(1%) solution of butyric acid, although a one percent. (1%) solution of acetic acid -may be employed in which case it is desirable efi'ect. After all traces of acid have been removed in this way the system is drained "and is then filled wit 1 clear Water, which is accurately measured. A comparison between the respective volumes representing the cubical contents before and after treatment will indicate the amount of rust and scale removed and indicate to the operator the extent and completeness of the cleaning. This completesthe method and the system is now ready for use after being filled with water in the usual way.

Referring now to'the subject of inhibitors, I find that phosphoric, acetic and butyric acids all tend, in a small degree, to corrode the iron of the piping at the same time that the oxide sludge is attacked. It is important that this oxidation -should be avoided and to this end I prefer to add a trace of an inhibitor to solutions A and B. The exact reaction of the inhibitor, I'am not yet ablc-to explain. Some have been found to go into solution with the acid, others to combine with the iron oxide and still others to act as catalysers. Their efiect, however, with my improved method is very. definite; that is to say. they practically neutralize any oxidizing action of the acids used and at the sametime increase the action of those acids in removing rust and scale. These inhibitors are usually of an organic nature, although some inorganicsubstances may be employed, such as arsenic compounds, cyanamid, formaldehyde, sulphuric acid and lead. Some of the organic catalysers which may beused are glue, nicotine, ethyl alcohol, quinolin, butanol (hormal, secondaryor tertiary), pyridine and paraethylaminophenyl.

With solution I have secured excellent results with both quinoline and pyridine in \minute quantitya fraction of one per cent. The same inhibitors may be used with solution B, and, as an example, I have foundthat asmall amount ,ofia very weak solution of glue satisfactorily answers the purpose.

-. Such a solution'may be made by dissolving one quart of glue to one hundred gallons of water. y

In the foregoing, I have described my in vention in the form preferred by me, but it will be, of course, understood that it may be modified in some particulars and according to" the specific use to which it may be put;

The extent of such modifications, is indicated in the appended claims.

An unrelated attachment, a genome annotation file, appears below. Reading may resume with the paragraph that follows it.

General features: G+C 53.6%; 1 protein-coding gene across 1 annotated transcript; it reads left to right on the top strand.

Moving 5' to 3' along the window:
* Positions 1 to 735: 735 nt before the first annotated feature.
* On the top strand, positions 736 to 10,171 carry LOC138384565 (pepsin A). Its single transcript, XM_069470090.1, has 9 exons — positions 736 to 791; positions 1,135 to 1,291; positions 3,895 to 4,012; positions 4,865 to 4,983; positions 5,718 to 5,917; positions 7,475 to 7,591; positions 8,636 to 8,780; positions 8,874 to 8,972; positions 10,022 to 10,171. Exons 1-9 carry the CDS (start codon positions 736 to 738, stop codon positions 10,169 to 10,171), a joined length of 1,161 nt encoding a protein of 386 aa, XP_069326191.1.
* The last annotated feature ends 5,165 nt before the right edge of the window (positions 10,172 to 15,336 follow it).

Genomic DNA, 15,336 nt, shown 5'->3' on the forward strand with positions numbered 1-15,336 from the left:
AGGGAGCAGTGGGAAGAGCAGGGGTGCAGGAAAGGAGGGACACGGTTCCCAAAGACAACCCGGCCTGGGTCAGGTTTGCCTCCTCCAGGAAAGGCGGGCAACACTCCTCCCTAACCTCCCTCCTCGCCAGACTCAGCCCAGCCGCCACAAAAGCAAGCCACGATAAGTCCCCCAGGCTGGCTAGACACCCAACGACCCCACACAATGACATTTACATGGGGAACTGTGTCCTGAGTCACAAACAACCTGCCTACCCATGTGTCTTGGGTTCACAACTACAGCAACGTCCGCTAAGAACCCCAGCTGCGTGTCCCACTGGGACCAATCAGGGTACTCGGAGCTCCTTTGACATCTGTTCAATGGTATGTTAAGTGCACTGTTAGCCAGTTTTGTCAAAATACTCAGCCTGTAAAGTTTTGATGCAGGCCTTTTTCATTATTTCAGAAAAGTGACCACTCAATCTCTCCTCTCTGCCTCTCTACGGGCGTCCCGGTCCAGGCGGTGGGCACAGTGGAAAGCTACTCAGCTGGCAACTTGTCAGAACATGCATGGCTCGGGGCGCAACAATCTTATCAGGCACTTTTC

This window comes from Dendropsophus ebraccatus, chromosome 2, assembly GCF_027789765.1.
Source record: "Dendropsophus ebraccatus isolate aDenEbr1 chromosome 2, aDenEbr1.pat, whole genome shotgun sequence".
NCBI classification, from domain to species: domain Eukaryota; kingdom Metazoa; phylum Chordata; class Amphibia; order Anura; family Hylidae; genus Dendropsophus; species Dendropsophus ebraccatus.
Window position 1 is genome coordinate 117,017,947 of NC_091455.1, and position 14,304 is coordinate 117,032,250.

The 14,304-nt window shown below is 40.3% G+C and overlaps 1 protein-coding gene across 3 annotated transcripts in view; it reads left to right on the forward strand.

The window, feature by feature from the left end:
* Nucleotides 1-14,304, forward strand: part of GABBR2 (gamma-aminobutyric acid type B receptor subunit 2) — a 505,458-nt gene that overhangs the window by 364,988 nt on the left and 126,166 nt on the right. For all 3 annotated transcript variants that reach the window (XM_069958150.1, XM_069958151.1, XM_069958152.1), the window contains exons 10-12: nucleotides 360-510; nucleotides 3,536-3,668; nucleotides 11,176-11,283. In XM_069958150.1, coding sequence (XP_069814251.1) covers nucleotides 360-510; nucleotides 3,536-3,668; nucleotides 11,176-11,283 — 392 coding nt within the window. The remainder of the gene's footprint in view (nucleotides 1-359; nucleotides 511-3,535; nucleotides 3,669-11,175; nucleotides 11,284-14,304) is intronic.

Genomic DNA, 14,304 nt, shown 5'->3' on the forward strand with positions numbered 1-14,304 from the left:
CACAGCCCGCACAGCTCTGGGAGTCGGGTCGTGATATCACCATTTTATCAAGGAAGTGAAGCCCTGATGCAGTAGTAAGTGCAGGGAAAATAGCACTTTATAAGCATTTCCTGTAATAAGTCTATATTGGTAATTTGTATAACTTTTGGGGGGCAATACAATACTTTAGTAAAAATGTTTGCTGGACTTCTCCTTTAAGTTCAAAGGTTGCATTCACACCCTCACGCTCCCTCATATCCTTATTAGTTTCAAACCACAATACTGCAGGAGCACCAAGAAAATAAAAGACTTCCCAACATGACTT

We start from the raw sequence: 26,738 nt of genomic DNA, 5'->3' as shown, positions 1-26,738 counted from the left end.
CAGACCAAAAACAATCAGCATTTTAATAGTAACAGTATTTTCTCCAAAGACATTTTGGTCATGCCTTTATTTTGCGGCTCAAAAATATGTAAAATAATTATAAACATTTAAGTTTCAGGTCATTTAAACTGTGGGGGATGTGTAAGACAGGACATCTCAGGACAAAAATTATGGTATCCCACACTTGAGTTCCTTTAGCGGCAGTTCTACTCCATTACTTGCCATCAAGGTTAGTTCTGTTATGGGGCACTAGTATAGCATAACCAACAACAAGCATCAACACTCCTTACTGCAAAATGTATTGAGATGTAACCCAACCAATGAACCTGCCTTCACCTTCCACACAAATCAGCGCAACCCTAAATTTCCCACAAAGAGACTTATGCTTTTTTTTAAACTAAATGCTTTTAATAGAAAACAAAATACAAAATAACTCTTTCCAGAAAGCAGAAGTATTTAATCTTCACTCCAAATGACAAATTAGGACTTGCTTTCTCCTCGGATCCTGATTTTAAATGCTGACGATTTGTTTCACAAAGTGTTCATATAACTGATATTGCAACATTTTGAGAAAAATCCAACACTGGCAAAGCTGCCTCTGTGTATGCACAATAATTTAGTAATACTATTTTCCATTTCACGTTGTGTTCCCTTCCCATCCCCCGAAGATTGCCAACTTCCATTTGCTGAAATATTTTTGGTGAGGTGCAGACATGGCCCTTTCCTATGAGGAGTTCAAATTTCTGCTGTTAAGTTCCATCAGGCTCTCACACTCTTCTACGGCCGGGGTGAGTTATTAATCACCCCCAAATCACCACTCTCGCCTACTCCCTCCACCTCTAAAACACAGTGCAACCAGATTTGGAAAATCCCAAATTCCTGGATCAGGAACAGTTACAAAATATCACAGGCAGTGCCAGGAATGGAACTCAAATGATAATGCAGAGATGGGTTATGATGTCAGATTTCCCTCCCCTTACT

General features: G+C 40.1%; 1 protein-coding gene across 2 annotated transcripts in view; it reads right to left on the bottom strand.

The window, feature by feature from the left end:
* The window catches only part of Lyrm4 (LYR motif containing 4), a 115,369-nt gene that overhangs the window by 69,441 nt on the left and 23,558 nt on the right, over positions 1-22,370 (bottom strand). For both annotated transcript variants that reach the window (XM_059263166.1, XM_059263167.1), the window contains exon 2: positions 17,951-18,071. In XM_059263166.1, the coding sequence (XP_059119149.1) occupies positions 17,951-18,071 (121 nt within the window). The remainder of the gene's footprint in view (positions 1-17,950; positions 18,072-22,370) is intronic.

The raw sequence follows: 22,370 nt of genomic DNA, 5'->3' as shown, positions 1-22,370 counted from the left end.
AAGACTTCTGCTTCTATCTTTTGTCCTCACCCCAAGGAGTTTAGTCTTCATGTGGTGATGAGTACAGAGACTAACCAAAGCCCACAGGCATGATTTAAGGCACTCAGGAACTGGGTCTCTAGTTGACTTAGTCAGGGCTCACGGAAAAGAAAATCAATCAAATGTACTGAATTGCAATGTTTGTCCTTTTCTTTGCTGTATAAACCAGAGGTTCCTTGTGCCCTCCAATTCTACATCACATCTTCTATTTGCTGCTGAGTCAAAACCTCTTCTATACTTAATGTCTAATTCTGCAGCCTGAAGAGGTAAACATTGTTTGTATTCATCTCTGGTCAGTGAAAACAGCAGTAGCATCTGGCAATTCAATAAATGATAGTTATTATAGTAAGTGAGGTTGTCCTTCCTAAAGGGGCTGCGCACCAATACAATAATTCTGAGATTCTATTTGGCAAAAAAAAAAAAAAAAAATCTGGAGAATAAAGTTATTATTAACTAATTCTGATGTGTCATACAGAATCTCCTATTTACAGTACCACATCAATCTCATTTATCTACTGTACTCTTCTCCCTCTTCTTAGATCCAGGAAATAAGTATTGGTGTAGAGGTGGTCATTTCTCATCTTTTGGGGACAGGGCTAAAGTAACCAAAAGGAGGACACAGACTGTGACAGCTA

, What I-claim is:

' 1. The method of removing rust and scale form ,a closed pipingsystem in situ whichconsists in circulating therethrough and under pressure a solution of relatively weak acid having the capacity of attacking. and removing the rustand scale, facilitated by the erosive action of the flowing'solution, in filtering under pressure to separate thesolids removed with and by such solution and in recirculating the filtered solution under pres rust and scale,facilitated by the erosive action of the flowing solution, in filtering under pressure to separate the solids removed with and by such solution and in recirculating the filtered solution under pressure through the piping.

3. The method of removing rust and scale from a closed-piping system in situ which consists in circulating therethrough and under pressure a solution of phosphoric acid and acetic acids having the capacityof attacking and removing the rust and scale, facilitated by the erosion of the flowing solution, in filtering under pressure to separate the solids removed with and by such solution and in recirculating the filtered solution under pressure through the piping.

4. The method of removing rust and scale froma closed piping system in situ which consists in circulating therethrough and under pressure a solution of a relatively weak acid having the capacity of attacking and removing the rust and scale, facilitated by the eroe sive action of the flowing solution, in filtering under pressure to separate the solids, removed with and by such solution and in recirculating' the filtered solution under pressure through the piping, the directionof flow of the circulating solution being periodically reversed.

5. The method of removing rust and scale from a closed piping system in situ which consists in circulating therethrough and under pressure a solution of a relatively weak acidhavingthe capacity of attacking and re- ,moving rust, and scale, facilitated by the moving the rust and scale, facilitated by the erosive action of the flowing solution, such solution also containing an inhibitor for preventing the solution froin attacking the metal walls, in filtering under pressure. to separate the solids removed with and by such solution and in recirculating the refiltered solution under pressure through the piping.